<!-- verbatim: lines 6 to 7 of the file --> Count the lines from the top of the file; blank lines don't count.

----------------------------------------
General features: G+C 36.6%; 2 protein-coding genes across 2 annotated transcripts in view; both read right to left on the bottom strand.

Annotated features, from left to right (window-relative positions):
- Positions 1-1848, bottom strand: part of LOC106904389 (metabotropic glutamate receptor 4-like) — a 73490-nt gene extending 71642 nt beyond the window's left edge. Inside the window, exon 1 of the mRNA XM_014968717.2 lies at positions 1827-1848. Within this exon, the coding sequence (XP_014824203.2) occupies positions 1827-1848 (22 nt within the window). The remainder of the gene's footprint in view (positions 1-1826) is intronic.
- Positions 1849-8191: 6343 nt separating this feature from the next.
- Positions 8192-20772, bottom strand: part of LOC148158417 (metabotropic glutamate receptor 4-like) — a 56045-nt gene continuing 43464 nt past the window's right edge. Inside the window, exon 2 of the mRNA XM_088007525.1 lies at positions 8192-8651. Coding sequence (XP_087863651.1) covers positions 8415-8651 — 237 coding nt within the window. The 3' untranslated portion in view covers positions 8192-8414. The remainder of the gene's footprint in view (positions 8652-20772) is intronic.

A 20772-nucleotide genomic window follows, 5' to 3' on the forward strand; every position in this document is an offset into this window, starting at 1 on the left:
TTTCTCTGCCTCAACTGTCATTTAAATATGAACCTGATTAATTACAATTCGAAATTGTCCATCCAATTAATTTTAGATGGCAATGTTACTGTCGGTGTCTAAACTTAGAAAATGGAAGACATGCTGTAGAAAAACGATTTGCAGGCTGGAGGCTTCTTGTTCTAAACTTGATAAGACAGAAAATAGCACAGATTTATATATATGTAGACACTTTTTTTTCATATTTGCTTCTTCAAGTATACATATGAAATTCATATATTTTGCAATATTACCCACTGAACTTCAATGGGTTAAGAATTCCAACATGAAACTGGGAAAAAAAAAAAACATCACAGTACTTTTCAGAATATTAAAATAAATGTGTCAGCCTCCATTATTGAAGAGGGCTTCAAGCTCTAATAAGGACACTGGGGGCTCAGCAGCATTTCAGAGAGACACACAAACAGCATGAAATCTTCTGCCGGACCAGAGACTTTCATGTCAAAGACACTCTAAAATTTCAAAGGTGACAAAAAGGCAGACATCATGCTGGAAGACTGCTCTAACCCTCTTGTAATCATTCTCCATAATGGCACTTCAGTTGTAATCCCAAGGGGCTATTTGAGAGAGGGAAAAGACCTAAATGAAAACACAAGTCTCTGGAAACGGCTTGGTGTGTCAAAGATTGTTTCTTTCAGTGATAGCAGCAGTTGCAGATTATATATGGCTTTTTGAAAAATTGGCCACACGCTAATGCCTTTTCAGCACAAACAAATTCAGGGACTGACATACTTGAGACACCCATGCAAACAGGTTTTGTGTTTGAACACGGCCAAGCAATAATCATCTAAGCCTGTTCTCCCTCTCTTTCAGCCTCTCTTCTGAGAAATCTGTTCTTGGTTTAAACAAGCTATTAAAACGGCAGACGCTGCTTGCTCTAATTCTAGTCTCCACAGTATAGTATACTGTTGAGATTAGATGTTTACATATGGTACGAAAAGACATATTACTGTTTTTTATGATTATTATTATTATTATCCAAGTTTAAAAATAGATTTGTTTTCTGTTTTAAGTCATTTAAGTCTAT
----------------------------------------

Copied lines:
A 20772-nucleotide genomic window follows, 5' to 3' on the forward strand; every position in this document is an offset into this window, starting at 1 on the left:
TTTCTCTGCCTCAACTGTCATTTAAATATGAACCTGATTAATTACAATTCGAAATTGTCCATCCAATTAATTTTAGATGGCAATGTTACTGTCGGTGTCTAAACTTAGAAAATGGAAGACATGCTGTAGAAAAACGATTTGCAGGCTGGAGGCTTCTTGTTCTAAACTTGATAAGACAGAAAATAGCACAGATTTATATATATGTAGACACTTTTTTTTCATATTTGCTTCTTCAAGTATACATATGAAATTCATATATTTTGCAATATTACCCACTGAACTTCAATGGGTTAAGAATTCCAACATGAAACTGGGAAAAAAAAAAAACATCACAGTACTTTTCAGAATATTAAAATAAATGTGTCAGCCTCCATTATTGAAGAGGGCTTCAAGCTCTAATAAGGACACTGGGGGCTCAGCAGCATTTCAGAGAGACACACAAACAGCATGAAATCTTCTGCCGGACCAGAGACTTTCATGTCAAAGACACTCTAAAATTTCAAAGGTGACAAAAAGGCAGACATCATGCTGGAAGACTGCTCTAACCCTCTTGTAATCATTCTCCATAATGGCACTTCAGTTGTAATCCCAAGGGGCTATTTGAGAGAGGGAAAAGACCTAAATGAAAACACAAGTCTCTGGAAACGGCTTGGTGTGTCAAAGATTGTTTCTTTCAGTGATAGCAGCAGTTGCAGATTATATATGGCTTTTTGAAAAATTGGCCACACGCTAATGCCTTTTCAGCACAAACAAATTCAGGGACTGACATACTTGAGACACCCATGCAAACAGGTTTTGTGTTTGAACACGGCCAAGCAATAATCATCTAAGCCTGTTCTCCCTCTCTTTCAGCCTCTCTTCTGAGAAATCTGTTCTTGGTTTAAACAAGCTATTAAAACGGCAGACGCTGCTTGCTCTAATTCTAGTCTCCACAGTATAGTATACTGTTGAGATTAGATGTTTACATATGGTACGAAAAGACATATTACTGTTTTTTATGATTATTATTATTATTATCCAAGTTTAAAAATAGATTTGTTTTCTGTTTTAAGTCATTTAAGTCTAT